“The communications director has survived the storms of the Trump White House by doing what PR gurus do best: never, ever making the story about you. Until now.”
Hope Hicks is not a spokesperson, or a strategist, or a speechwriter. She is not Anthony Scaramucci — whose briefly-held position as White House communications director she permanently took over in September. She is a trained PR professional, whose primary task is to orchestrate or soften the blow of press coverage, not appear in it. Hope Hicks does not tweet. Not even a little bit. She does not appear on television. She does not agree to interviews. Her Instagram is private. When Olivia Nuzzi tried to profile her for GQ, Hicks invited Nuzzi to talk to Trump about her — while she sat in the back of the room.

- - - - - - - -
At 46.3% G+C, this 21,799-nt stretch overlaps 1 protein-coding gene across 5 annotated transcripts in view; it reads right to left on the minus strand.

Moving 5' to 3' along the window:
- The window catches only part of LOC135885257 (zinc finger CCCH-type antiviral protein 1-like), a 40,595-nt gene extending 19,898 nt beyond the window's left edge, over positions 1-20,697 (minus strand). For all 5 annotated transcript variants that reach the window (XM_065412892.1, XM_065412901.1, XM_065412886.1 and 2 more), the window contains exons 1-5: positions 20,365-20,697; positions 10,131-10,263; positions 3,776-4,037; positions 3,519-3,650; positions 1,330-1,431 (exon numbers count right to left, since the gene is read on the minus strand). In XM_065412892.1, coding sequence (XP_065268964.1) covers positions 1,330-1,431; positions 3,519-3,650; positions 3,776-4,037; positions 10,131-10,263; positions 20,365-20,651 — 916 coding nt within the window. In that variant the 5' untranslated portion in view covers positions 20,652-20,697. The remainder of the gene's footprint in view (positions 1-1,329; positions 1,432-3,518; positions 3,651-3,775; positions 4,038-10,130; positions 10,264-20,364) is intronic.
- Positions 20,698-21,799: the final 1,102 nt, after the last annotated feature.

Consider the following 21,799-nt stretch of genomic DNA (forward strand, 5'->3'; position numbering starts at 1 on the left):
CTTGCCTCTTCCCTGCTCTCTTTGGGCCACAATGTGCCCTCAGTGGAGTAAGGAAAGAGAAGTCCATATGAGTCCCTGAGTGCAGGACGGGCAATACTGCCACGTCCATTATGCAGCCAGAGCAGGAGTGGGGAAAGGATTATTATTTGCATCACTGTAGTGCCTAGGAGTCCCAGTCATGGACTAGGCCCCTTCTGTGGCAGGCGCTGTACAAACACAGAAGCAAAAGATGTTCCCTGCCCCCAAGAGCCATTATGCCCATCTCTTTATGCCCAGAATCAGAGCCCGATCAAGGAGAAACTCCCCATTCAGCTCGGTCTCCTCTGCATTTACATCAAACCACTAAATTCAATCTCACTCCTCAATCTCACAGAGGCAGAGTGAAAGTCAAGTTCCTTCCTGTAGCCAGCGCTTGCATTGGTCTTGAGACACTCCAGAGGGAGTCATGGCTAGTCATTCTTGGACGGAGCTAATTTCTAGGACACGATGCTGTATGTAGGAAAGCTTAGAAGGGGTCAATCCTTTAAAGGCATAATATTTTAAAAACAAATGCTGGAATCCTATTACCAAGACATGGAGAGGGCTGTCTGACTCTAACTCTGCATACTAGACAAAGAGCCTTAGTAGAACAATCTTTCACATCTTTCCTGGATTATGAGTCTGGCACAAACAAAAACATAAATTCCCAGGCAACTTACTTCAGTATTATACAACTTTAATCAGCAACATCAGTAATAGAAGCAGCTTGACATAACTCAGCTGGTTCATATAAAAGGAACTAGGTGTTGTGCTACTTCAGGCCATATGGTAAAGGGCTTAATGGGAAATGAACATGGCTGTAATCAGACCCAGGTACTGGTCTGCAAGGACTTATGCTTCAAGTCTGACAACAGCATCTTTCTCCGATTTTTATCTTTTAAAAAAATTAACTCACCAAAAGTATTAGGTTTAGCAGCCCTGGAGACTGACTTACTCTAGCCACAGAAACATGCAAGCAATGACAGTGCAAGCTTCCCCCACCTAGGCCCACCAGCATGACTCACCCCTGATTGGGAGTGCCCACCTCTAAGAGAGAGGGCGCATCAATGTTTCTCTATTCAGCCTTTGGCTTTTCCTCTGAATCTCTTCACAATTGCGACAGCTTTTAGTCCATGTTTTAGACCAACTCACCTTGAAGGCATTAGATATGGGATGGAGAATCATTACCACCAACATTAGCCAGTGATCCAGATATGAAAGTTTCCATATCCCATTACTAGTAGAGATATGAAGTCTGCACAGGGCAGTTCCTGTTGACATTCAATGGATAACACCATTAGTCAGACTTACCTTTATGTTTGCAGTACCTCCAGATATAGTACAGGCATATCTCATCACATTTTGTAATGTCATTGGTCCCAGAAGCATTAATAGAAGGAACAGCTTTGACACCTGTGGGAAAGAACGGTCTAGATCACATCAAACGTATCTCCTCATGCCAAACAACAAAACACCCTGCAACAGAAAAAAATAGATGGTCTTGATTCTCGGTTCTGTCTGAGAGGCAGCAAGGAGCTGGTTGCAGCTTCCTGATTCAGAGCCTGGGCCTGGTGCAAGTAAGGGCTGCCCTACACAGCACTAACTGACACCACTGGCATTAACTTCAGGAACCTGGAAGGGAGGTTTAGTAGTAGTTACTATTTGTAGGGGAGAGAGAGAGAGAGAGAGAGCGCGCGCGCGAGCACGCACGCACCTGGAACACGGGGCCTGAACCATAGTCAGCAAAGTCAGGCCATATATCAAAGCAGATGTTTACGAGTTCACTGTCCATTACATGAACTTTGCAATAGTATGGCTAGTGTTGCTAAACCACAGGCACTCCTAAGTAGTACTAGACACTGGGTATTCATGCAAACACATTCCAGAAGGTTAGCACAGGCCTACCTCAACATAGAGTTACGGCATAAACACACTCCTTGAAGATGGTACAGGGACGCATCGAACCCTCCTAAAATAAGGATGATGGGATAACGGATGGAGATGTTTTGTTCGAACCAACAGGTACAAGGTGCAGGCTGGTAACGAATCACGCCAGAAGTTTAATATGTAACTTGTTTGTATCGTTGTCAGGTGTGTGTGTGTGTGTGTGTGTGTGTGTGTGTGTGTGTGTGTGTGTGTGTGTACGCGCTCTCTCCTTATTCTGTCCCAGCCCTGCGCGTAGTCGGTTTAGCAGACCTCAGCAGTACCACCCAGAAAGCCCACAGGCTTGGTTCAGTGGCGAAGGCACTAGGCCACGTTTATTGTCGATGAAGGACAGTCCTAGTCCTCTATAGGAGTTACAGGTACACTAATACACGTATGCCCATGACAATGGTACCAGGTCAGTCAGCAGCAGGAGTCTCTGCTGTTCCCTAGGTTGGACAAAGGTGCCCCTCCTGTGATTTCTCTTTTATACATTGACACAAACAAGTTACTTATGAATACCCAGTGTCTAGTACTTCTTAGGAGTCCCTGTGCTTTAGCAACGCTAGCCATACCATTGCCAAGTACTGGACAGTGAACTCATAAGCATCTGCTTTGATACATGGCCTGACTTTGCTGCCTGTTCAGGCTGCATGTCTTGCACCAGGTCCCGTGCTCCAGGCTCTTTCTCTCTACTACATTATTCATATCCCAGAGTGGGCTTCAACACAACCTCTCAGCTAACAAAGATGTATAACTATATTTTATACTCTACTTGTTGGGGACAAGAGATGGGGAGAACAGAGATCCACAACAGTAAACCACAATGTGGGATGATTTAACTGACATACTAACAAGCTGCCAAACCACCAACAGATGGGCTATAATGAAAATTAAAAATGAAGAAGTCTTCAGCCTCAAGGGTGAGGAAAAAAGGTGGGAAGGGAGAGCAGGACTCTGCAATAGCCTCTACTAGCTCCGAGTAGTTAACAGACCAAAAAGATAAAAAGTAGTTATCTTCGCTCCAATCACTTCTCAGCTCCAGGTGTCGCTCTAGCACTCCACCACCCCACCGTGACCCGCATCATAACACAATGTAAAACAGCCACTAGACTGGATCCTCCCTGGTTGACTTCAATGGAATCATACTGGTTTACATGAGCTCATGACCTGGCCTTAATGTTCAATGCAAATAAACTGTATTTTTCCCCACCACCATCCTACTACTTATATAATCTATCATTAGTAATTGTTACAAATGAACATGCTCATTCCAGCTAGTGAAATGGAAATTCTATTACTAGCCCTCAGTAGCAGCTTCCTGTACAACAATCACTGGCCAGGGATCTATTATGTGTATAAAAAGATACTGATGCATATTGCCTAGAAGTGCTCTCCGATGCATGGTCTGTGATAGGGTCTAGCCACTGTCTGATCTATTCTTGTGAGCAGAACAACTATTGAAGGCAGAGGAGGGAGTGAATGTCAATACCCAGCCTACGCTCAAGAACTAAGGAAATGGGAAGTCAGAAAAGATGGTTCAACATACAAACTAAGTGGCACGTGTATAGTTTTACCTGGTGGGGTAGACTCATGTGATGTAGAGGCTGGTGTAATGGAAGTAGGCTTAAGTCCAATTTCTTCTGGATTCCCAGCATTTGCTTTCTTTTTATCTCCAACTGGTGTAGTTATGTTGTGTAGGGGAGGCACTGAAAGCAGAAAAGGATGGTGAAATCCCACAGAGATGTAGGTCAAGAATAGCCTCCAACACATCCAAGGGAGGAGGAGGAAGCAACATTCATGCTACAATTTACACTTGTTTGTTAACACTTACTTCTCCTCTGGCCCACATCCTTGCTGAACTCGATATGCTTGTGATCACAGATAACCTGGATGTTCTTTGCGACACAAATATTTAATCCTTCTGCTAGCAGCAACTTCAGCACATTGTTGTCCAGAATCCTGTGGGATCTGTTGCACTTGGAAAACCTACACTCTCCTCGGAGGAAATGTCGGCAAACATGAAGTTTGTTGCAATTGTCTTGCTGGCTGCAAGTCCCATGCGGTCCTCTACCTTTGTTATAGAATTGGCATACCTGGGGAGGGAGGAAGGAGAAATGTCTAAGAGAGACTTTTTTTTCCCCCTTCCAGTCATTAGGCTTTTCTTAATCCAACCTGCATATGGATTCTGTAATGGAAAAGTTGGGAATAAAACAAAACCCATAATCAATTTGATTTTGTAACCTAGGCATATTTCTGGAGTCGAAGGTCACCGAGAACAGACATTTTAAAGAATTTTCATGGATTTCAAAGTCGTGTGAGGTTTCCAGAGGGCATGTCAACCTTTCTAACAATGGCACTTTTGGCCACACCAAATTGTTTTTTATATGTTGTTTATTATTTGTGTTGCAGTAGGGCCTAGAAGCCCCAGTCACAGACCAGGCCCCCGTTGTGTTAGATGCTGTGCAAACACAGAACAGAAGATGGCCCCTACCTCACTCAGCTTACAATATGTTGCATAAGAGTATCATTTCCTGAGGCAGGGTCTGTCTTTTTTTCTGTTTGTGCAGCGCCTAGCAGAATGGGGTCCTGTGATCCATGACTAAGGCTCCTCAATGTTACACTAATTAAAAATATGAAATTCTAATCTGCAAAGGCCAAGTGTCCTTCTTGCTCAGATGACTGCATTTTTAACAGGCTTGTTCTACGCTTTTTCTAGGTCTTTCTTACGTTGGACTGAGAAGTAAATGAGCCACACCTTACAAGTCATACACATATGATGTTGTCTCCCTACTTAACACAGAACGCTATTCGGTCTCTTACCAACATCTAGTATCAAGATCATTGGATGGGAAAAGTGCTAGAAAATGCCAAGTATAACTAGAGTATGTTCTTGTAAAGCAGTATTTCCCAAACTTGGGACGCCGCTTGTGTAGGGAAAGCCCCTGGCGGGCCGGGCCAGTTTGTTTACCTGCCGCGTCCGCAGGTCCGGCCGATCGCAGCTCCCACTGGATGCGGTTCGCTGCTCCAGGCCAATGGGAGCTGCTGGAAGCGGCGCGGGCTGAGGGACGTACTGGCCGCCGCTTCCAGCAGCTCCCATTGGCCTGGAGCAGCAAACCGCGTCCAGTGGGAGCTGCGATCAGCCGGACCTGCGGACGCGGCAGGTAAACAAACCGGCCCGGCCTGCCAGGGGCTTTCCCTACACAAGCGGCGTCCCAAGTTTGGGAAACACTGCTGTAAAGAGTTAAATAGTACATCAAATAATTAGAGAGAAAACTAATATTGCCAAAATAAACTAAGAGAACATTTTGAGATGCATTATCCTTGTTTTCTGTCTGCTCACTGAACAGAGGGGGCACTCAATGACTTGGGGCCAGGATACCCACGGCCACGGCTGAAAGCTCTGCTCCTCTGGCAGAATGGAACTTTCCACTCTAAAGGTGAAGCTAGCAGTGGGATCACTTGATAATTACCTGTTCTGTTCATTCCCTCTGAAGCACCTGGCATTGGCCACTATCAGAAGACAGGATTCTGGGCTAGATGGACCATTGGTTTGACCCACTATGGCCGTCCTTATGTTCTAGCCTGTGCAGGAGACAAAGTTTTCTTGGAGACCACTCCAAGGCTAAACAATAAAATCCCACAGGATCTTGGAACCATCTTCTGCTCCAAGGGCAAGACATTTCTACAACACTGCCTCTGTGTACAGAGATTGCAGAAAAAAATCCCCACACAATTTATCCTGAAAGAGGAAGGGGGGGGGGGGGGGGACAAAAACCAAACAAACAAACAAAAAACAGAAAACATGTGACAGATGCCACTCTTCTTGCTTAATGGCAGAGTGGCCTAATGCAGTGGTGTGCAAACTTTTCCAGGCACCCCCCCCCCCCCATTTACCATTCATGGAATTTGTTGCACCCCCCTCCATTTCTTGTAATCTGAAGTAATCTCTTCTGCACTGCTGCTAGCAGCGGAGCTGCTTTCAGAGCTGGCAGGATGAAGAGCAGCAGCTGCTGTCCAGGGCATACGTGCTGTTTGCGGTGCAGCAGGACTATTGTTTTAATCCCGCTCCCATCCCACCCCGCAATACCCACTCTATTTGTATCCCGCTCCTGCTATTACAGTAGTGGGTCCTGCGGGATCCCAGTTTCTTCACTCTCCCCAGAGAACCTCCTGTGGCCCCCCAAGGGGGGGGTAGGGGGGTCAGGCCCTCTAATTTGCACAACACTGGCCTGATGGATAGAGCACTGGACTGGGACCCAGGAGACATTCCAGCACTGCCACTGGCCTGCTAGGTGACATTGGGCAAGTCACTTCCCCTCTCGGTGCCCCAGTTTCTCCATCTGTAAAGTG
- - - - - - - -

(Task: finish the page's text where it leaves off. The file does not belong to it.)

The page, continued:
To be truly skilled at this sort of PR doesn’t just mean constantly deferring to your client. It means disappearing. We don’t know what Hope Hicks’s voice sounds like. We don’t know her opinions, because she doesn’t have any that are public. Until very recently, most people outside of media and politics did not know she existed.
Last week, Hicks found herself at the center of a major White House scandal: Her then-boyfriend, White House staff secretary Rob Porter, was accused of domestic abuse by two ex-wives. More than a week later, it’s still unclear who knew what about the accusations and when — and to what extent Hicks herself participated in attempting to blunt them. But simply by being involved, Hicks has committed the cardinal publicist sin: She became the story.